The Seven Stages

The 7 stages of grief. We’ve all heard of them

 
Denial
Guilt
Anger
“Depression”
Loneliness
Acceptance.
Hope

 
It is seen as some sort of mighty blueprint for how to deal with trauma. I never really gave it any thought. I was too young for that kind of melancholy nonsense. I was so naive. But wait, I’m sure some of you are saying, Jamie lived. You’re precious boy was alive, why did you grieve? Why weren’t you just grateful?  You’re right, my baby boy was alive, but my dream had died. My perfect healthy first-born that I had pinned all my grand hopes and dreams on died that day.

When we went for the ultrasound we were told we were going to have a healthy normal, if someone larger than average baby girl. (The distance for which how far that missed the mark by is a discussion for another day.) We were having a girl. I can’t tell you how excited I was. In my mind I was already picturing the dance recitals, the trips to girl guides, baking her first cookies. I was over the moon, it was going to be so perfect. Then what I never in a million years would have thought could happen, happened. Reality knocked me on my ass. So I grieved, right or wrong, I grieved.

This was not happening. I am a good person. I am ready to be a great mom. This was not happening. – Denial

Oh my god, those diet/caffeine pills I took when I was 16. They screwed me up. This is all my fault – Guilt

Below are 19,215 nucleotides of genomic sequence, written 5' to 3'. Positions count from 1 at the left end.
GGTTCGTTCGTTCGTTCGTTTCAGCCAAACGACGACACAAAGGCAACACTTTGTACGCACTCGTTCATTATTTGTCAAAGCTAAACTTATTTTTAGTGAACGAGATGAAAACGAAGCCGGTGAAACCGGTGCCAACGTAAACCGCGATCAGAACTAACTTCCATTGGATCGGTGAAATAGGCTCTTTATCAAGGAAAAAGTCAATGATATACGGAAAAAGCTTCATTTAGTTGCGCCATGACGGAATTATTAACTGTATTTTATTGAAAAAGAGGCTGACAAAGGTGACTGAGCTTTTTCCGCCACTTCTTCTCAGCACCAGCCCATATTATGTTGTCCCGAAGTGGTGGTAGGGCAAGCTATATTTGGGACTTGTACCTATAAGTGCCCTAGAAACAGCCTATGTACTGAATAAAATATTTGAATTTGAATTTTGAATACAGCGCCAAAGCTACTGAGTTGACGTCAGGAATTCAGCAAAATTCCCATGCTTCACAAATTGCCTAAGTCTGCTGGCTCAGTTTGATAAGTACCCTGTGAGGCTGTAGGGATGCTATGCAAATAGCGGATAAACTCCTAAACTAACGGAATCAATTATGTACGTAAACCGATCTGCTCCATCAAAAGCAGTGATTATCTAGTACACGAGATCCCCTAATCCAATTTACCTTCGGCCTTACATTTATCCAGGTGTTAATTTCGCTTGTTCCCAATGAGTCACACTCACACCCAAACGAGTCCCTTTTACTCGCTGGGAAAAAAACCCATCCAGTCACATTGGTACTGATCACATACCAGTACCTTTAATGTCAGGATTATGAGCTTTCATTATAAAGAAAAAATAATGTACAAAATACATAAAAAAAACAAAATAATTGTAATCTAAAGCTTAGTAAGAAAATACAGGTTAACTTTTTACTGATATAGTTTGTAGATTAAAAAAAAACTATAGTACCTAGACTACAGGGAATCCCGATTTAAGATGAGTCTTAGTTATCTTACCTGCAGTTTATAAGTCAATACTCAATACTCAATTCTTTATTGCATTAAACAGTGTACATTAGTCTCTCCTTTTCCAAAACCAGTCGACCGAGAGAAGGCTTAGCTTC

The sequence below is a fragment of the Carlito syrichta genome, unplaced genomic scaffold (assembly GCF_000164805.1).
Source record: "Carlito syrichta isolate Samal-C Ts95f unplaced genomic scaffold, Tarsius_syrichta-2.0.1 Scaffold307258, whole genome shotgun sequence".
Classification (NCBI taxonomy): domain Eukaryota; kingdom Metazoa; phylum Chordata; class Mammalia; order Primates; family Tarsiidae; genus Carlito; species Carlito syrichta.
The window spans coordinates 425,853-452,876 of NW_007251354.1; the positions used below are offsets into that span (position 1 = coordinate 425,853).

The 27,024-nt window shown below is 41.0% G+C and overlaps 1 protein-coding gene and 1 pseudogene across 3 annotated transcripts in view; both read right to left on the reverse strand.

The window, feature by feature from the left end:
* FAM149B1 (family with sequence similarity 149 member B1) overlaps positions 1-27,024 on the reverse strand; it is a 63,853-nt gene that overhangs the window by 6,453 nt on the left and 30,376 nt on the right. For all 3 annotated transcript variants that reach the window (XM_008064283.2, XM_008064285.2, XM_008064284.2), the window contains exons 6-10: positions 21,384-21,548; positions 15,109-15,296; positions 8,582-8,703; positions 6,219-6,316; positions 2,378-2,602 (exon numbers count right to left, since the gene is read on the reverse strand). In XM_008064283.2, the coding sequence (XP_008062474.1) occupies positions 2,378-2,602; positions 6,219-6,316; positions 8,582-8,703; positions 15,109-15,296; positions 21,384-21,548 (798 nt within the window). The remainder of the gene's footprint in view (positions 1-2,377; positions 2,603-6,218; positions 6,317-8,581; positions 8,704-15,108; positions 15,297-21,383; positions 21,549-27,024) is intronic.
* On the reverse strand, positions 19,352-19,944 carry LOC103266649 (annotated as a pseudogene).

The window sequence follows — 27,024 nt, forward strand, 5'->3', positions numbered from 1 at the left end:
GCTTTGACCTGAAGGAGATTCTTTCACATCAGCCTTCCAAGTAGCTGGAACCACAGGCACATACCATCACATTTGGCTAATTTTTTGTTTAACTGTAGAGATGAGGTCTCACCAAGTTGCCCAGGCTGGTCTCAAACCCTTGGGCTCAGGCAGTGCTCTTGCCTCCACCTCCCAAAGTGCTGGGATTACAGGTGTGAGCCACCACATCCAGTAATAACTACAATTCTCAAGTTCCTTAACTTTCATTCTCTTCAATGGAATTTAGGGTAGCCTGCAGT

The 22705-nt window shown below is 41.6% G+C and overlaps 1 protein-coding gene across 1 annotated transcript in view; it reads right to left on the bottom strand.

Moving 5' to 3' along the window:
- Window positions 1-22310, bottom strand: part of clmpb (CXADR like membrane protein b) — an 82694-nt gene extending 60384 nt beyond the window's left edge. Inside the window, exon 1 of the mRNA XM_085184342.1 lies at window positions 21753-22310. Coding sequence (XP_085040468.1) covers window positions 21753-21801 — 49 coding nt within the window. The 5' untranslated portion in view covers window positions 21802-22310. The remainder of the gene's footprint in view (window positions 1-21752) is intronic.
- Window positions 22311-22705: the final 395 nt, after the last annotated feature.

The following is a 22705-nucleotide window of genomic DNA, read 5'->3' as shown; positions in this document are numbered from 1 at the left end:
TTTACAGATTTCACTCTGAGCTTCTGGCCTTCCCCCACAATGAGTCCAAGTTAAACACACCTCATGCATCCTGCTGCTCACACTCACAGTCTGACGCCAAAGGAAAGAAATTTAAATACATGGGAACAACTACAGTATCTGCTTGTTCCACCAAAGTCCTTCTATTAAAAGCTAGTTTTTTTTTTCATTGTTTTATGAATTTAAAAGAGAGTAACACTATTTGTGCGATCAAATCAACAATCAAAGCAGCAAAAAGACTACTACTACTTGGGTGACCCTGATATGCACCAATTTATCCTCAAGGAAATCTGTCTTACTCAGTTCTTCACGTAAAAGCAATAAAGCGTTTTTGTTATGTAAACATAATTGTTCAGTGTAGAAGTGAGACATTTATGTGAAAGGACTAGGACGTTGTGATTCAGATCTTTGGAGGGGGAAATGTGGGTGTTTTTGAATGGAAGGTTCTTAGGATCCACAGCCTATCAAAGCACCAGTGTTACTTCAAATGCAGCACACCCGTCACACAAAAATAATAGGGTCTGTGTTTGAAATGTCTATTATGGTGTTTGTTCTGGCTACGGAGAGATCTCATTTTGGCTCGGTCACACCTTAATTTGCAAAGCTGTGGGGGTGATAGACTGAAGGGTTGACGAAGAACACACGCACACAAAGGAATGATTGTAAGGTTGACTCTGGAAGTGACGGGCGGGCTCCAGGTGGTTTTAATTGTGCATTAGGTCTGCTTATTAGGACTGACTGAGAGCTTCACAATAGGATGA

Quit looking at me like that. I don’t want your pity – Anger

Why is everyone else having these perfect wonderful healty babies. Why do they deserve it and I don’t? – Depression

Please just leave me alone I can’t deal with anyone else. – Loneliness

What do I do now? How do I do this? – Acceptance

This will get easier. Things will get better. – Hope

And on and on and on it went. Just cycling through the stages trying to find my way. What they don’t tell you is that you don’t just progress through the 7 and then you’re done, you move on with your life. You go through all the stages hundreds of times, sometimes 2 or 3 stages at the same time. You feel like you’re drowning. It’s hell. But you learn to live with it. I learned to live with it, I had to, I had Jamie and he needed me. He needed me to be the very best that I could be for him. He needed me not to waste my time fighting something that wasn’t going to change.

I know this blog is not starting out with a very positive spin, but in the beginning it was hard to be positive. This blog is going to be my catharsis. For 19 years I have walked this road and no-one outside my loving, faithful rock of a husband has known what this has been like. Now I am putting it out there for all to know. This journey has been full of good times and bad and I will get to all of them. One day at a time. It’s how I’ve always tackled it, one day at a time. I will take this day as it comes and worry about tomorrow, tomorrow.

Cheryl

Author: CheryltheOCM

A mom of 3 in the new millennium. Taking life one day of a time

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